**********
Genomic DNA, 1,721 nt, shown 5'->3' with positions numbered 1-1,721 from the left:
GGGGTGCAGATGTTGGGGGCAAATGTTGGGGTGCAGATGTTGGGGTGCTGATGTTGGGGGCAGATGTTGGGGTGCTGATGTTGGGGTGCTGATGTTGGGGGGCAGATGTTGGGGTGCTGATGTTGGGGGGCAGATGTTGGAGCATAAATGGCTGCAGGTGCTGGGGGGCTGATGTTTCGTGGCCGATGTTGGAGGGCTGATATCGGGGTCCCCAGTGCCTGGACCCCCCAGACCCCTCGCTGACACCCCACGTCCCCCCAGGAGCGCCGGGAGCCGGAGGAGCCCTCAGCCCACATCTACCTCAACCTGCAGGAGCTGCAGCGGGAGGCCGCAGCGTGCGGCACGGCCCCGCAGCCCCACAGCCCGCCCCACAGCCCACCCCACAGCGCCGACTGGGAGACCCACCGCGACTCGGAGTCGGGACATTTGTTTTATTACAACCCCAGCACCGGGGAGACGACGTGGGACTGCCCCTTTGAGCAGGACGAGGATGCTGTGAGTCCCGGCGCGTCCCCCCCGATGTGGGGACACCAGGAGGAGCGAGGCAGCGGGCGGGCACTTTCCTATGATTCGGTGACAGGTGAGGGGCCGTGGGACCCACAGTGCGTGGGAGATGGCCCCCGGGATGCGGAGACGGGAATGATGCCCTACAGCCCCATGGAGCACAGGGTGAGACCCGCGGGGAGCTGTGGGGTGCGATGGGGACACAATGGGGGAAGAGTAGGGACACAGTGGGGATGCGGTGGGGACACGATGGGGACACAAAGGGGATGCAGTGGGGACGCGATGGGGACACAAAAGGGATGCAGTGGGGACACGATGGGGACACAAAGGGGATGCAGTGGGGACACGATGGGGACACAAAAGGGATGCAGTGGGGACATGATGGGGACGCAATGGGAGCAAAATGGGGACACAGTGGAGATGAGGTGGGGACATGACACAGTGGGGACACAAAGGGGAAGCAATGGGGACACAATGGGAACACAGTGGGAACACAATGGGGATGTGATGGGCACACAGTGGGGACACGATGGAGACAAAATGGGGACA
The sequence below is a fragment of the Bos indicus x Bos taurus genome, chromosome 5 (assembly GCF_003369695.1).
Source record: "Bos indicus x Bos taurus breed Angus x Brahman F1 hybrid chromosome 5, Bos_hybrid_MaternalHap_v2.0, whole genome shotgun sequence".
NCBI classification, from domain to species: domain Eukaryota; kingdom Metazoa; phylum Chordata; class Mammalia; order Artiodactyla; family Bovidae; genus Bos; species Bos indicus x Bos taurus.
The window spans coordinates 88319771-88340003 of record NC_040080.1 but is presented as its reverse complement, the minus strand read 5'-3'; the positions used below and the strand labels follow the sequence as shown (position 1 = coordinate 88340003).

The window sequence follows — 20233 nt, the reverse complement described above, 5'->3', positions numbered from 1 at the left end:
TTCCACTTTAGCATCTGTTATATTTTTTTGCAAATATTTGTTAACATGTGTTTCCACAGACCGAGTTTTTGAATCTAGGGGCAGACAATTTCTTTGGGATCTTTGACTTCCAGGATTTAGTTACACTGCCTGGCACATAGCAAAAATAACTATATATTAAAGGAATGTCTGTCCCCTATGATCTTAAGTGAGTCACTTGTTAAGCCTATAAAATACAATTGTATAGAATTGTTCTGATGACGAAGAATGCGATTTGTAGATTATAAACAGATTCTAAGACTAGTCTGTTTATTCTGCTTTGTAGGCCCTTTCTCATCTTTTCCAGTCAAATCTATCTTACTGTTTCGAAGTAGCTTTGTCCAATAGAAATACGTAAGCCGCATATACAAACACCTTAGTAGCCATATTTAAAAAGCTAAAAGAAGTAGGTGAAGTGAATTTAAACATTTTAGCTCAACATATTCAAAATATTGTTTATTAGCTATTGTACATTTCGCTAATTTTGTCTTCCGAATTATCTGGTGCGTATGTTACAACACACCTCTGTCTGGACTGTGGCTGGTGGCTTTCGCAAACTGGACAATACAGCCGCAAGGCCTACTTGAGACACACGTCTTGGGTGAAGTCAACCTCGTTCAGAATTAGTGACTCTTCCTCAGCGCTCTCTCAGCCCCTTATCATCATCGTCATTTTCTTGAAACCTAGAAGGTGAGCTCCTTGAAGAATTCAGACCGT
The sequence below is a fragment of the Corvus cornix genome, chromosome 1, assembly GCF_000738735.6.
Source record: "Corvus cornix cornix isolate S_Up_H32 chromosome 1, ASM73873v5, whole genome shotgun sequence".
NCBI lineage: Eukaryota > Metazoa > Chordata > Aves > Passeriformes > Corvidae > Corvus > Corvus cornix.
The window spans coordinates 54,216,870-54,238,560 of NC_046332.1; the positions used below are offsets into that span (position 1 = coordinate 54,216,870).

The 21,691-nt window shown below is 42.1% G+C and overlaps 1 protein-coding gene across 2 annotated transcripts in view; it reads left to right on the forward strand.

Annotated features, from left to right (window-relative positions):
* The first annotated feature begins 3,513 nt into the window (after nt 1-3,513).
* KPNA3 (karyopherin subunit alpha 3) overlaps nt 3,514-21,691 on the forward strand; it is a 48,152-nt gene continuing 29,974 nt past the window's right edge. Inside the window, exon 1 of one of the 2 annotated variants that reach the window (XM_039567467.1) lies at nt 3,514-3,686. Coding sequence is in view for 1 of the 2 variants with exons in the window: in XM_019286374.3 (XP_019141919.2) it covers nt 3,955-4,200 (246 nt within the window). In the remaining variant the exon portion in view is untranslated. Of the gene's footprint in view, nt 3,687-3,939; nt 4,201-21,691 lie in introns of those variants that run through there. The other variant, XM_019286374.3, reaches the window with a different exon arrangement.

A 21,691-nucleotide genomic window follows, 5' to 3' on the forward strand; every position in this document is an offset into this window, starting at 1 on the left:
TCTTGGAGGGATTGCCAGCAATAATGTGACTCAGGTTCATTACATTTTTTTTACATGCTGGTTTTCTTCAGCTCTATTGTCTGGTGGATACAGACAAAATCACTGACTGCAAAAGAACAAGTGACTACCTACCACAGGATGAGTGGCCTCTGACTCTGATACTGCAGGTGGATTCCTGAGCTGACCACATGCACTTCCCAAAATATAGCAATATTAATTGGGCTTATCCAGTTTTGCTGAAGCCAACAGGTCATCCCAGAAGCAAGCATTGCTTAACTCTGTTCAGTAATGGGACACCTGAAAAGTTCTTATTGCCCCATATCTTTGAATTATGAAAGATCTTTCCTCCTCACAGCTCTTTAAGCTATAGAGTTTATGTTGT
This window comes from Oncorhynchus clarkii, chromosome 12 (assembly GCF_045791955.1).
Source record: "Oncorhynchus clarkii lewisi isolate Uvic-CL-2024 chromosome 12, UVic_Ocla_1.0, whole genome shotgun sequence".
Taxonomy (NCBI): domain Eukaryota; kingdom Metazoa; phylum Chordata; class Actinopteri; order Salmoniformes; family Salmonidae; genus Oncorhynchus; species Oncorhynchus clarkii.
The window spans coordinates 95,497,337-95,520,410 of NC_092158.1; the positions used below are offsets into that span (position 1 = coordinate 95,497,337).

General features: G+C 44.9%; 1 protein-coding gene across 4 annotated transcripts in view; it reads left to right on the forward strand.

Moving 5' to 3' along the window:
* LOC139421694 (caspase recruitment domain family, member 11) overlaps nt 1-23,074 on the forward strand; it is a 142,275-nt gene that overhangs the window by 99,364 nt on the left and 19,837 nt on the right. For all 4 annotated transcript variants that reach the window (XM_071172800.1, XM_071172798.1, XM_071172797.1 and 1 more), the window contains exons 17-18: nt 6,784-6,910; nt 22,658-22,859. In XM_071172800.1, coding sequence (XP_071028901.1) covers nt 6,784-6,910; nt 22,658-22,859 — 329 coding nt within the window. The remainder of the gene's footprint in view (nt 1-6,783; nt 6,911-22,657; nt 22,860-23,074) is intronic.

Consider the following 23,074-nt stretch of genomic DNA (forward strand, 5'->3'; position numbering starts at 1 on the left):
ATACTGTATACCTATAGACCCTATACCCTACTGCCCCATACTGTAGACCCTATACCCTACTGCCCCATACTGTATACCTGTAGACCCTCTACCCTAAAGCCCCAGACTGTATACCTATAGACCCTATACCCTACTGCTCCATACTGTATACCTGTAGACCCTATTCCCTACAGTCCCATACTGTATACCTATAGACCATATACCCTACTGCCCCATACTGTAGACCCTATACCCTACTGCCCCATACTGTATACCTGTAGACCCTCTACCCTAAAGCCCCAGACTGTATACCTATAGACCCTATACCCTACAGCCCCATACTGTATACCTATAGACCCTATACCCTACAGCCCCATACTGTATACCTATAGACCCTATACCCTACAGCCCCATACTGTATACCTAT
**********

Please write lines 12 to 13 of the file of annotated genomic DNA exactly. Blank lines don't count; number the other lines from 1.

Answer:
The window spans coordinates 54,216,870-54,238,560 of NC_046332.1; the positions used below are offsets into that span (position 1 = coordinate 54,216,870).

The 21,691-nt window shown below is 42.1% G+C and overlaps 1 protein-coding gene across 2 annotated transcripts in view; it reads left to right on the forward strand.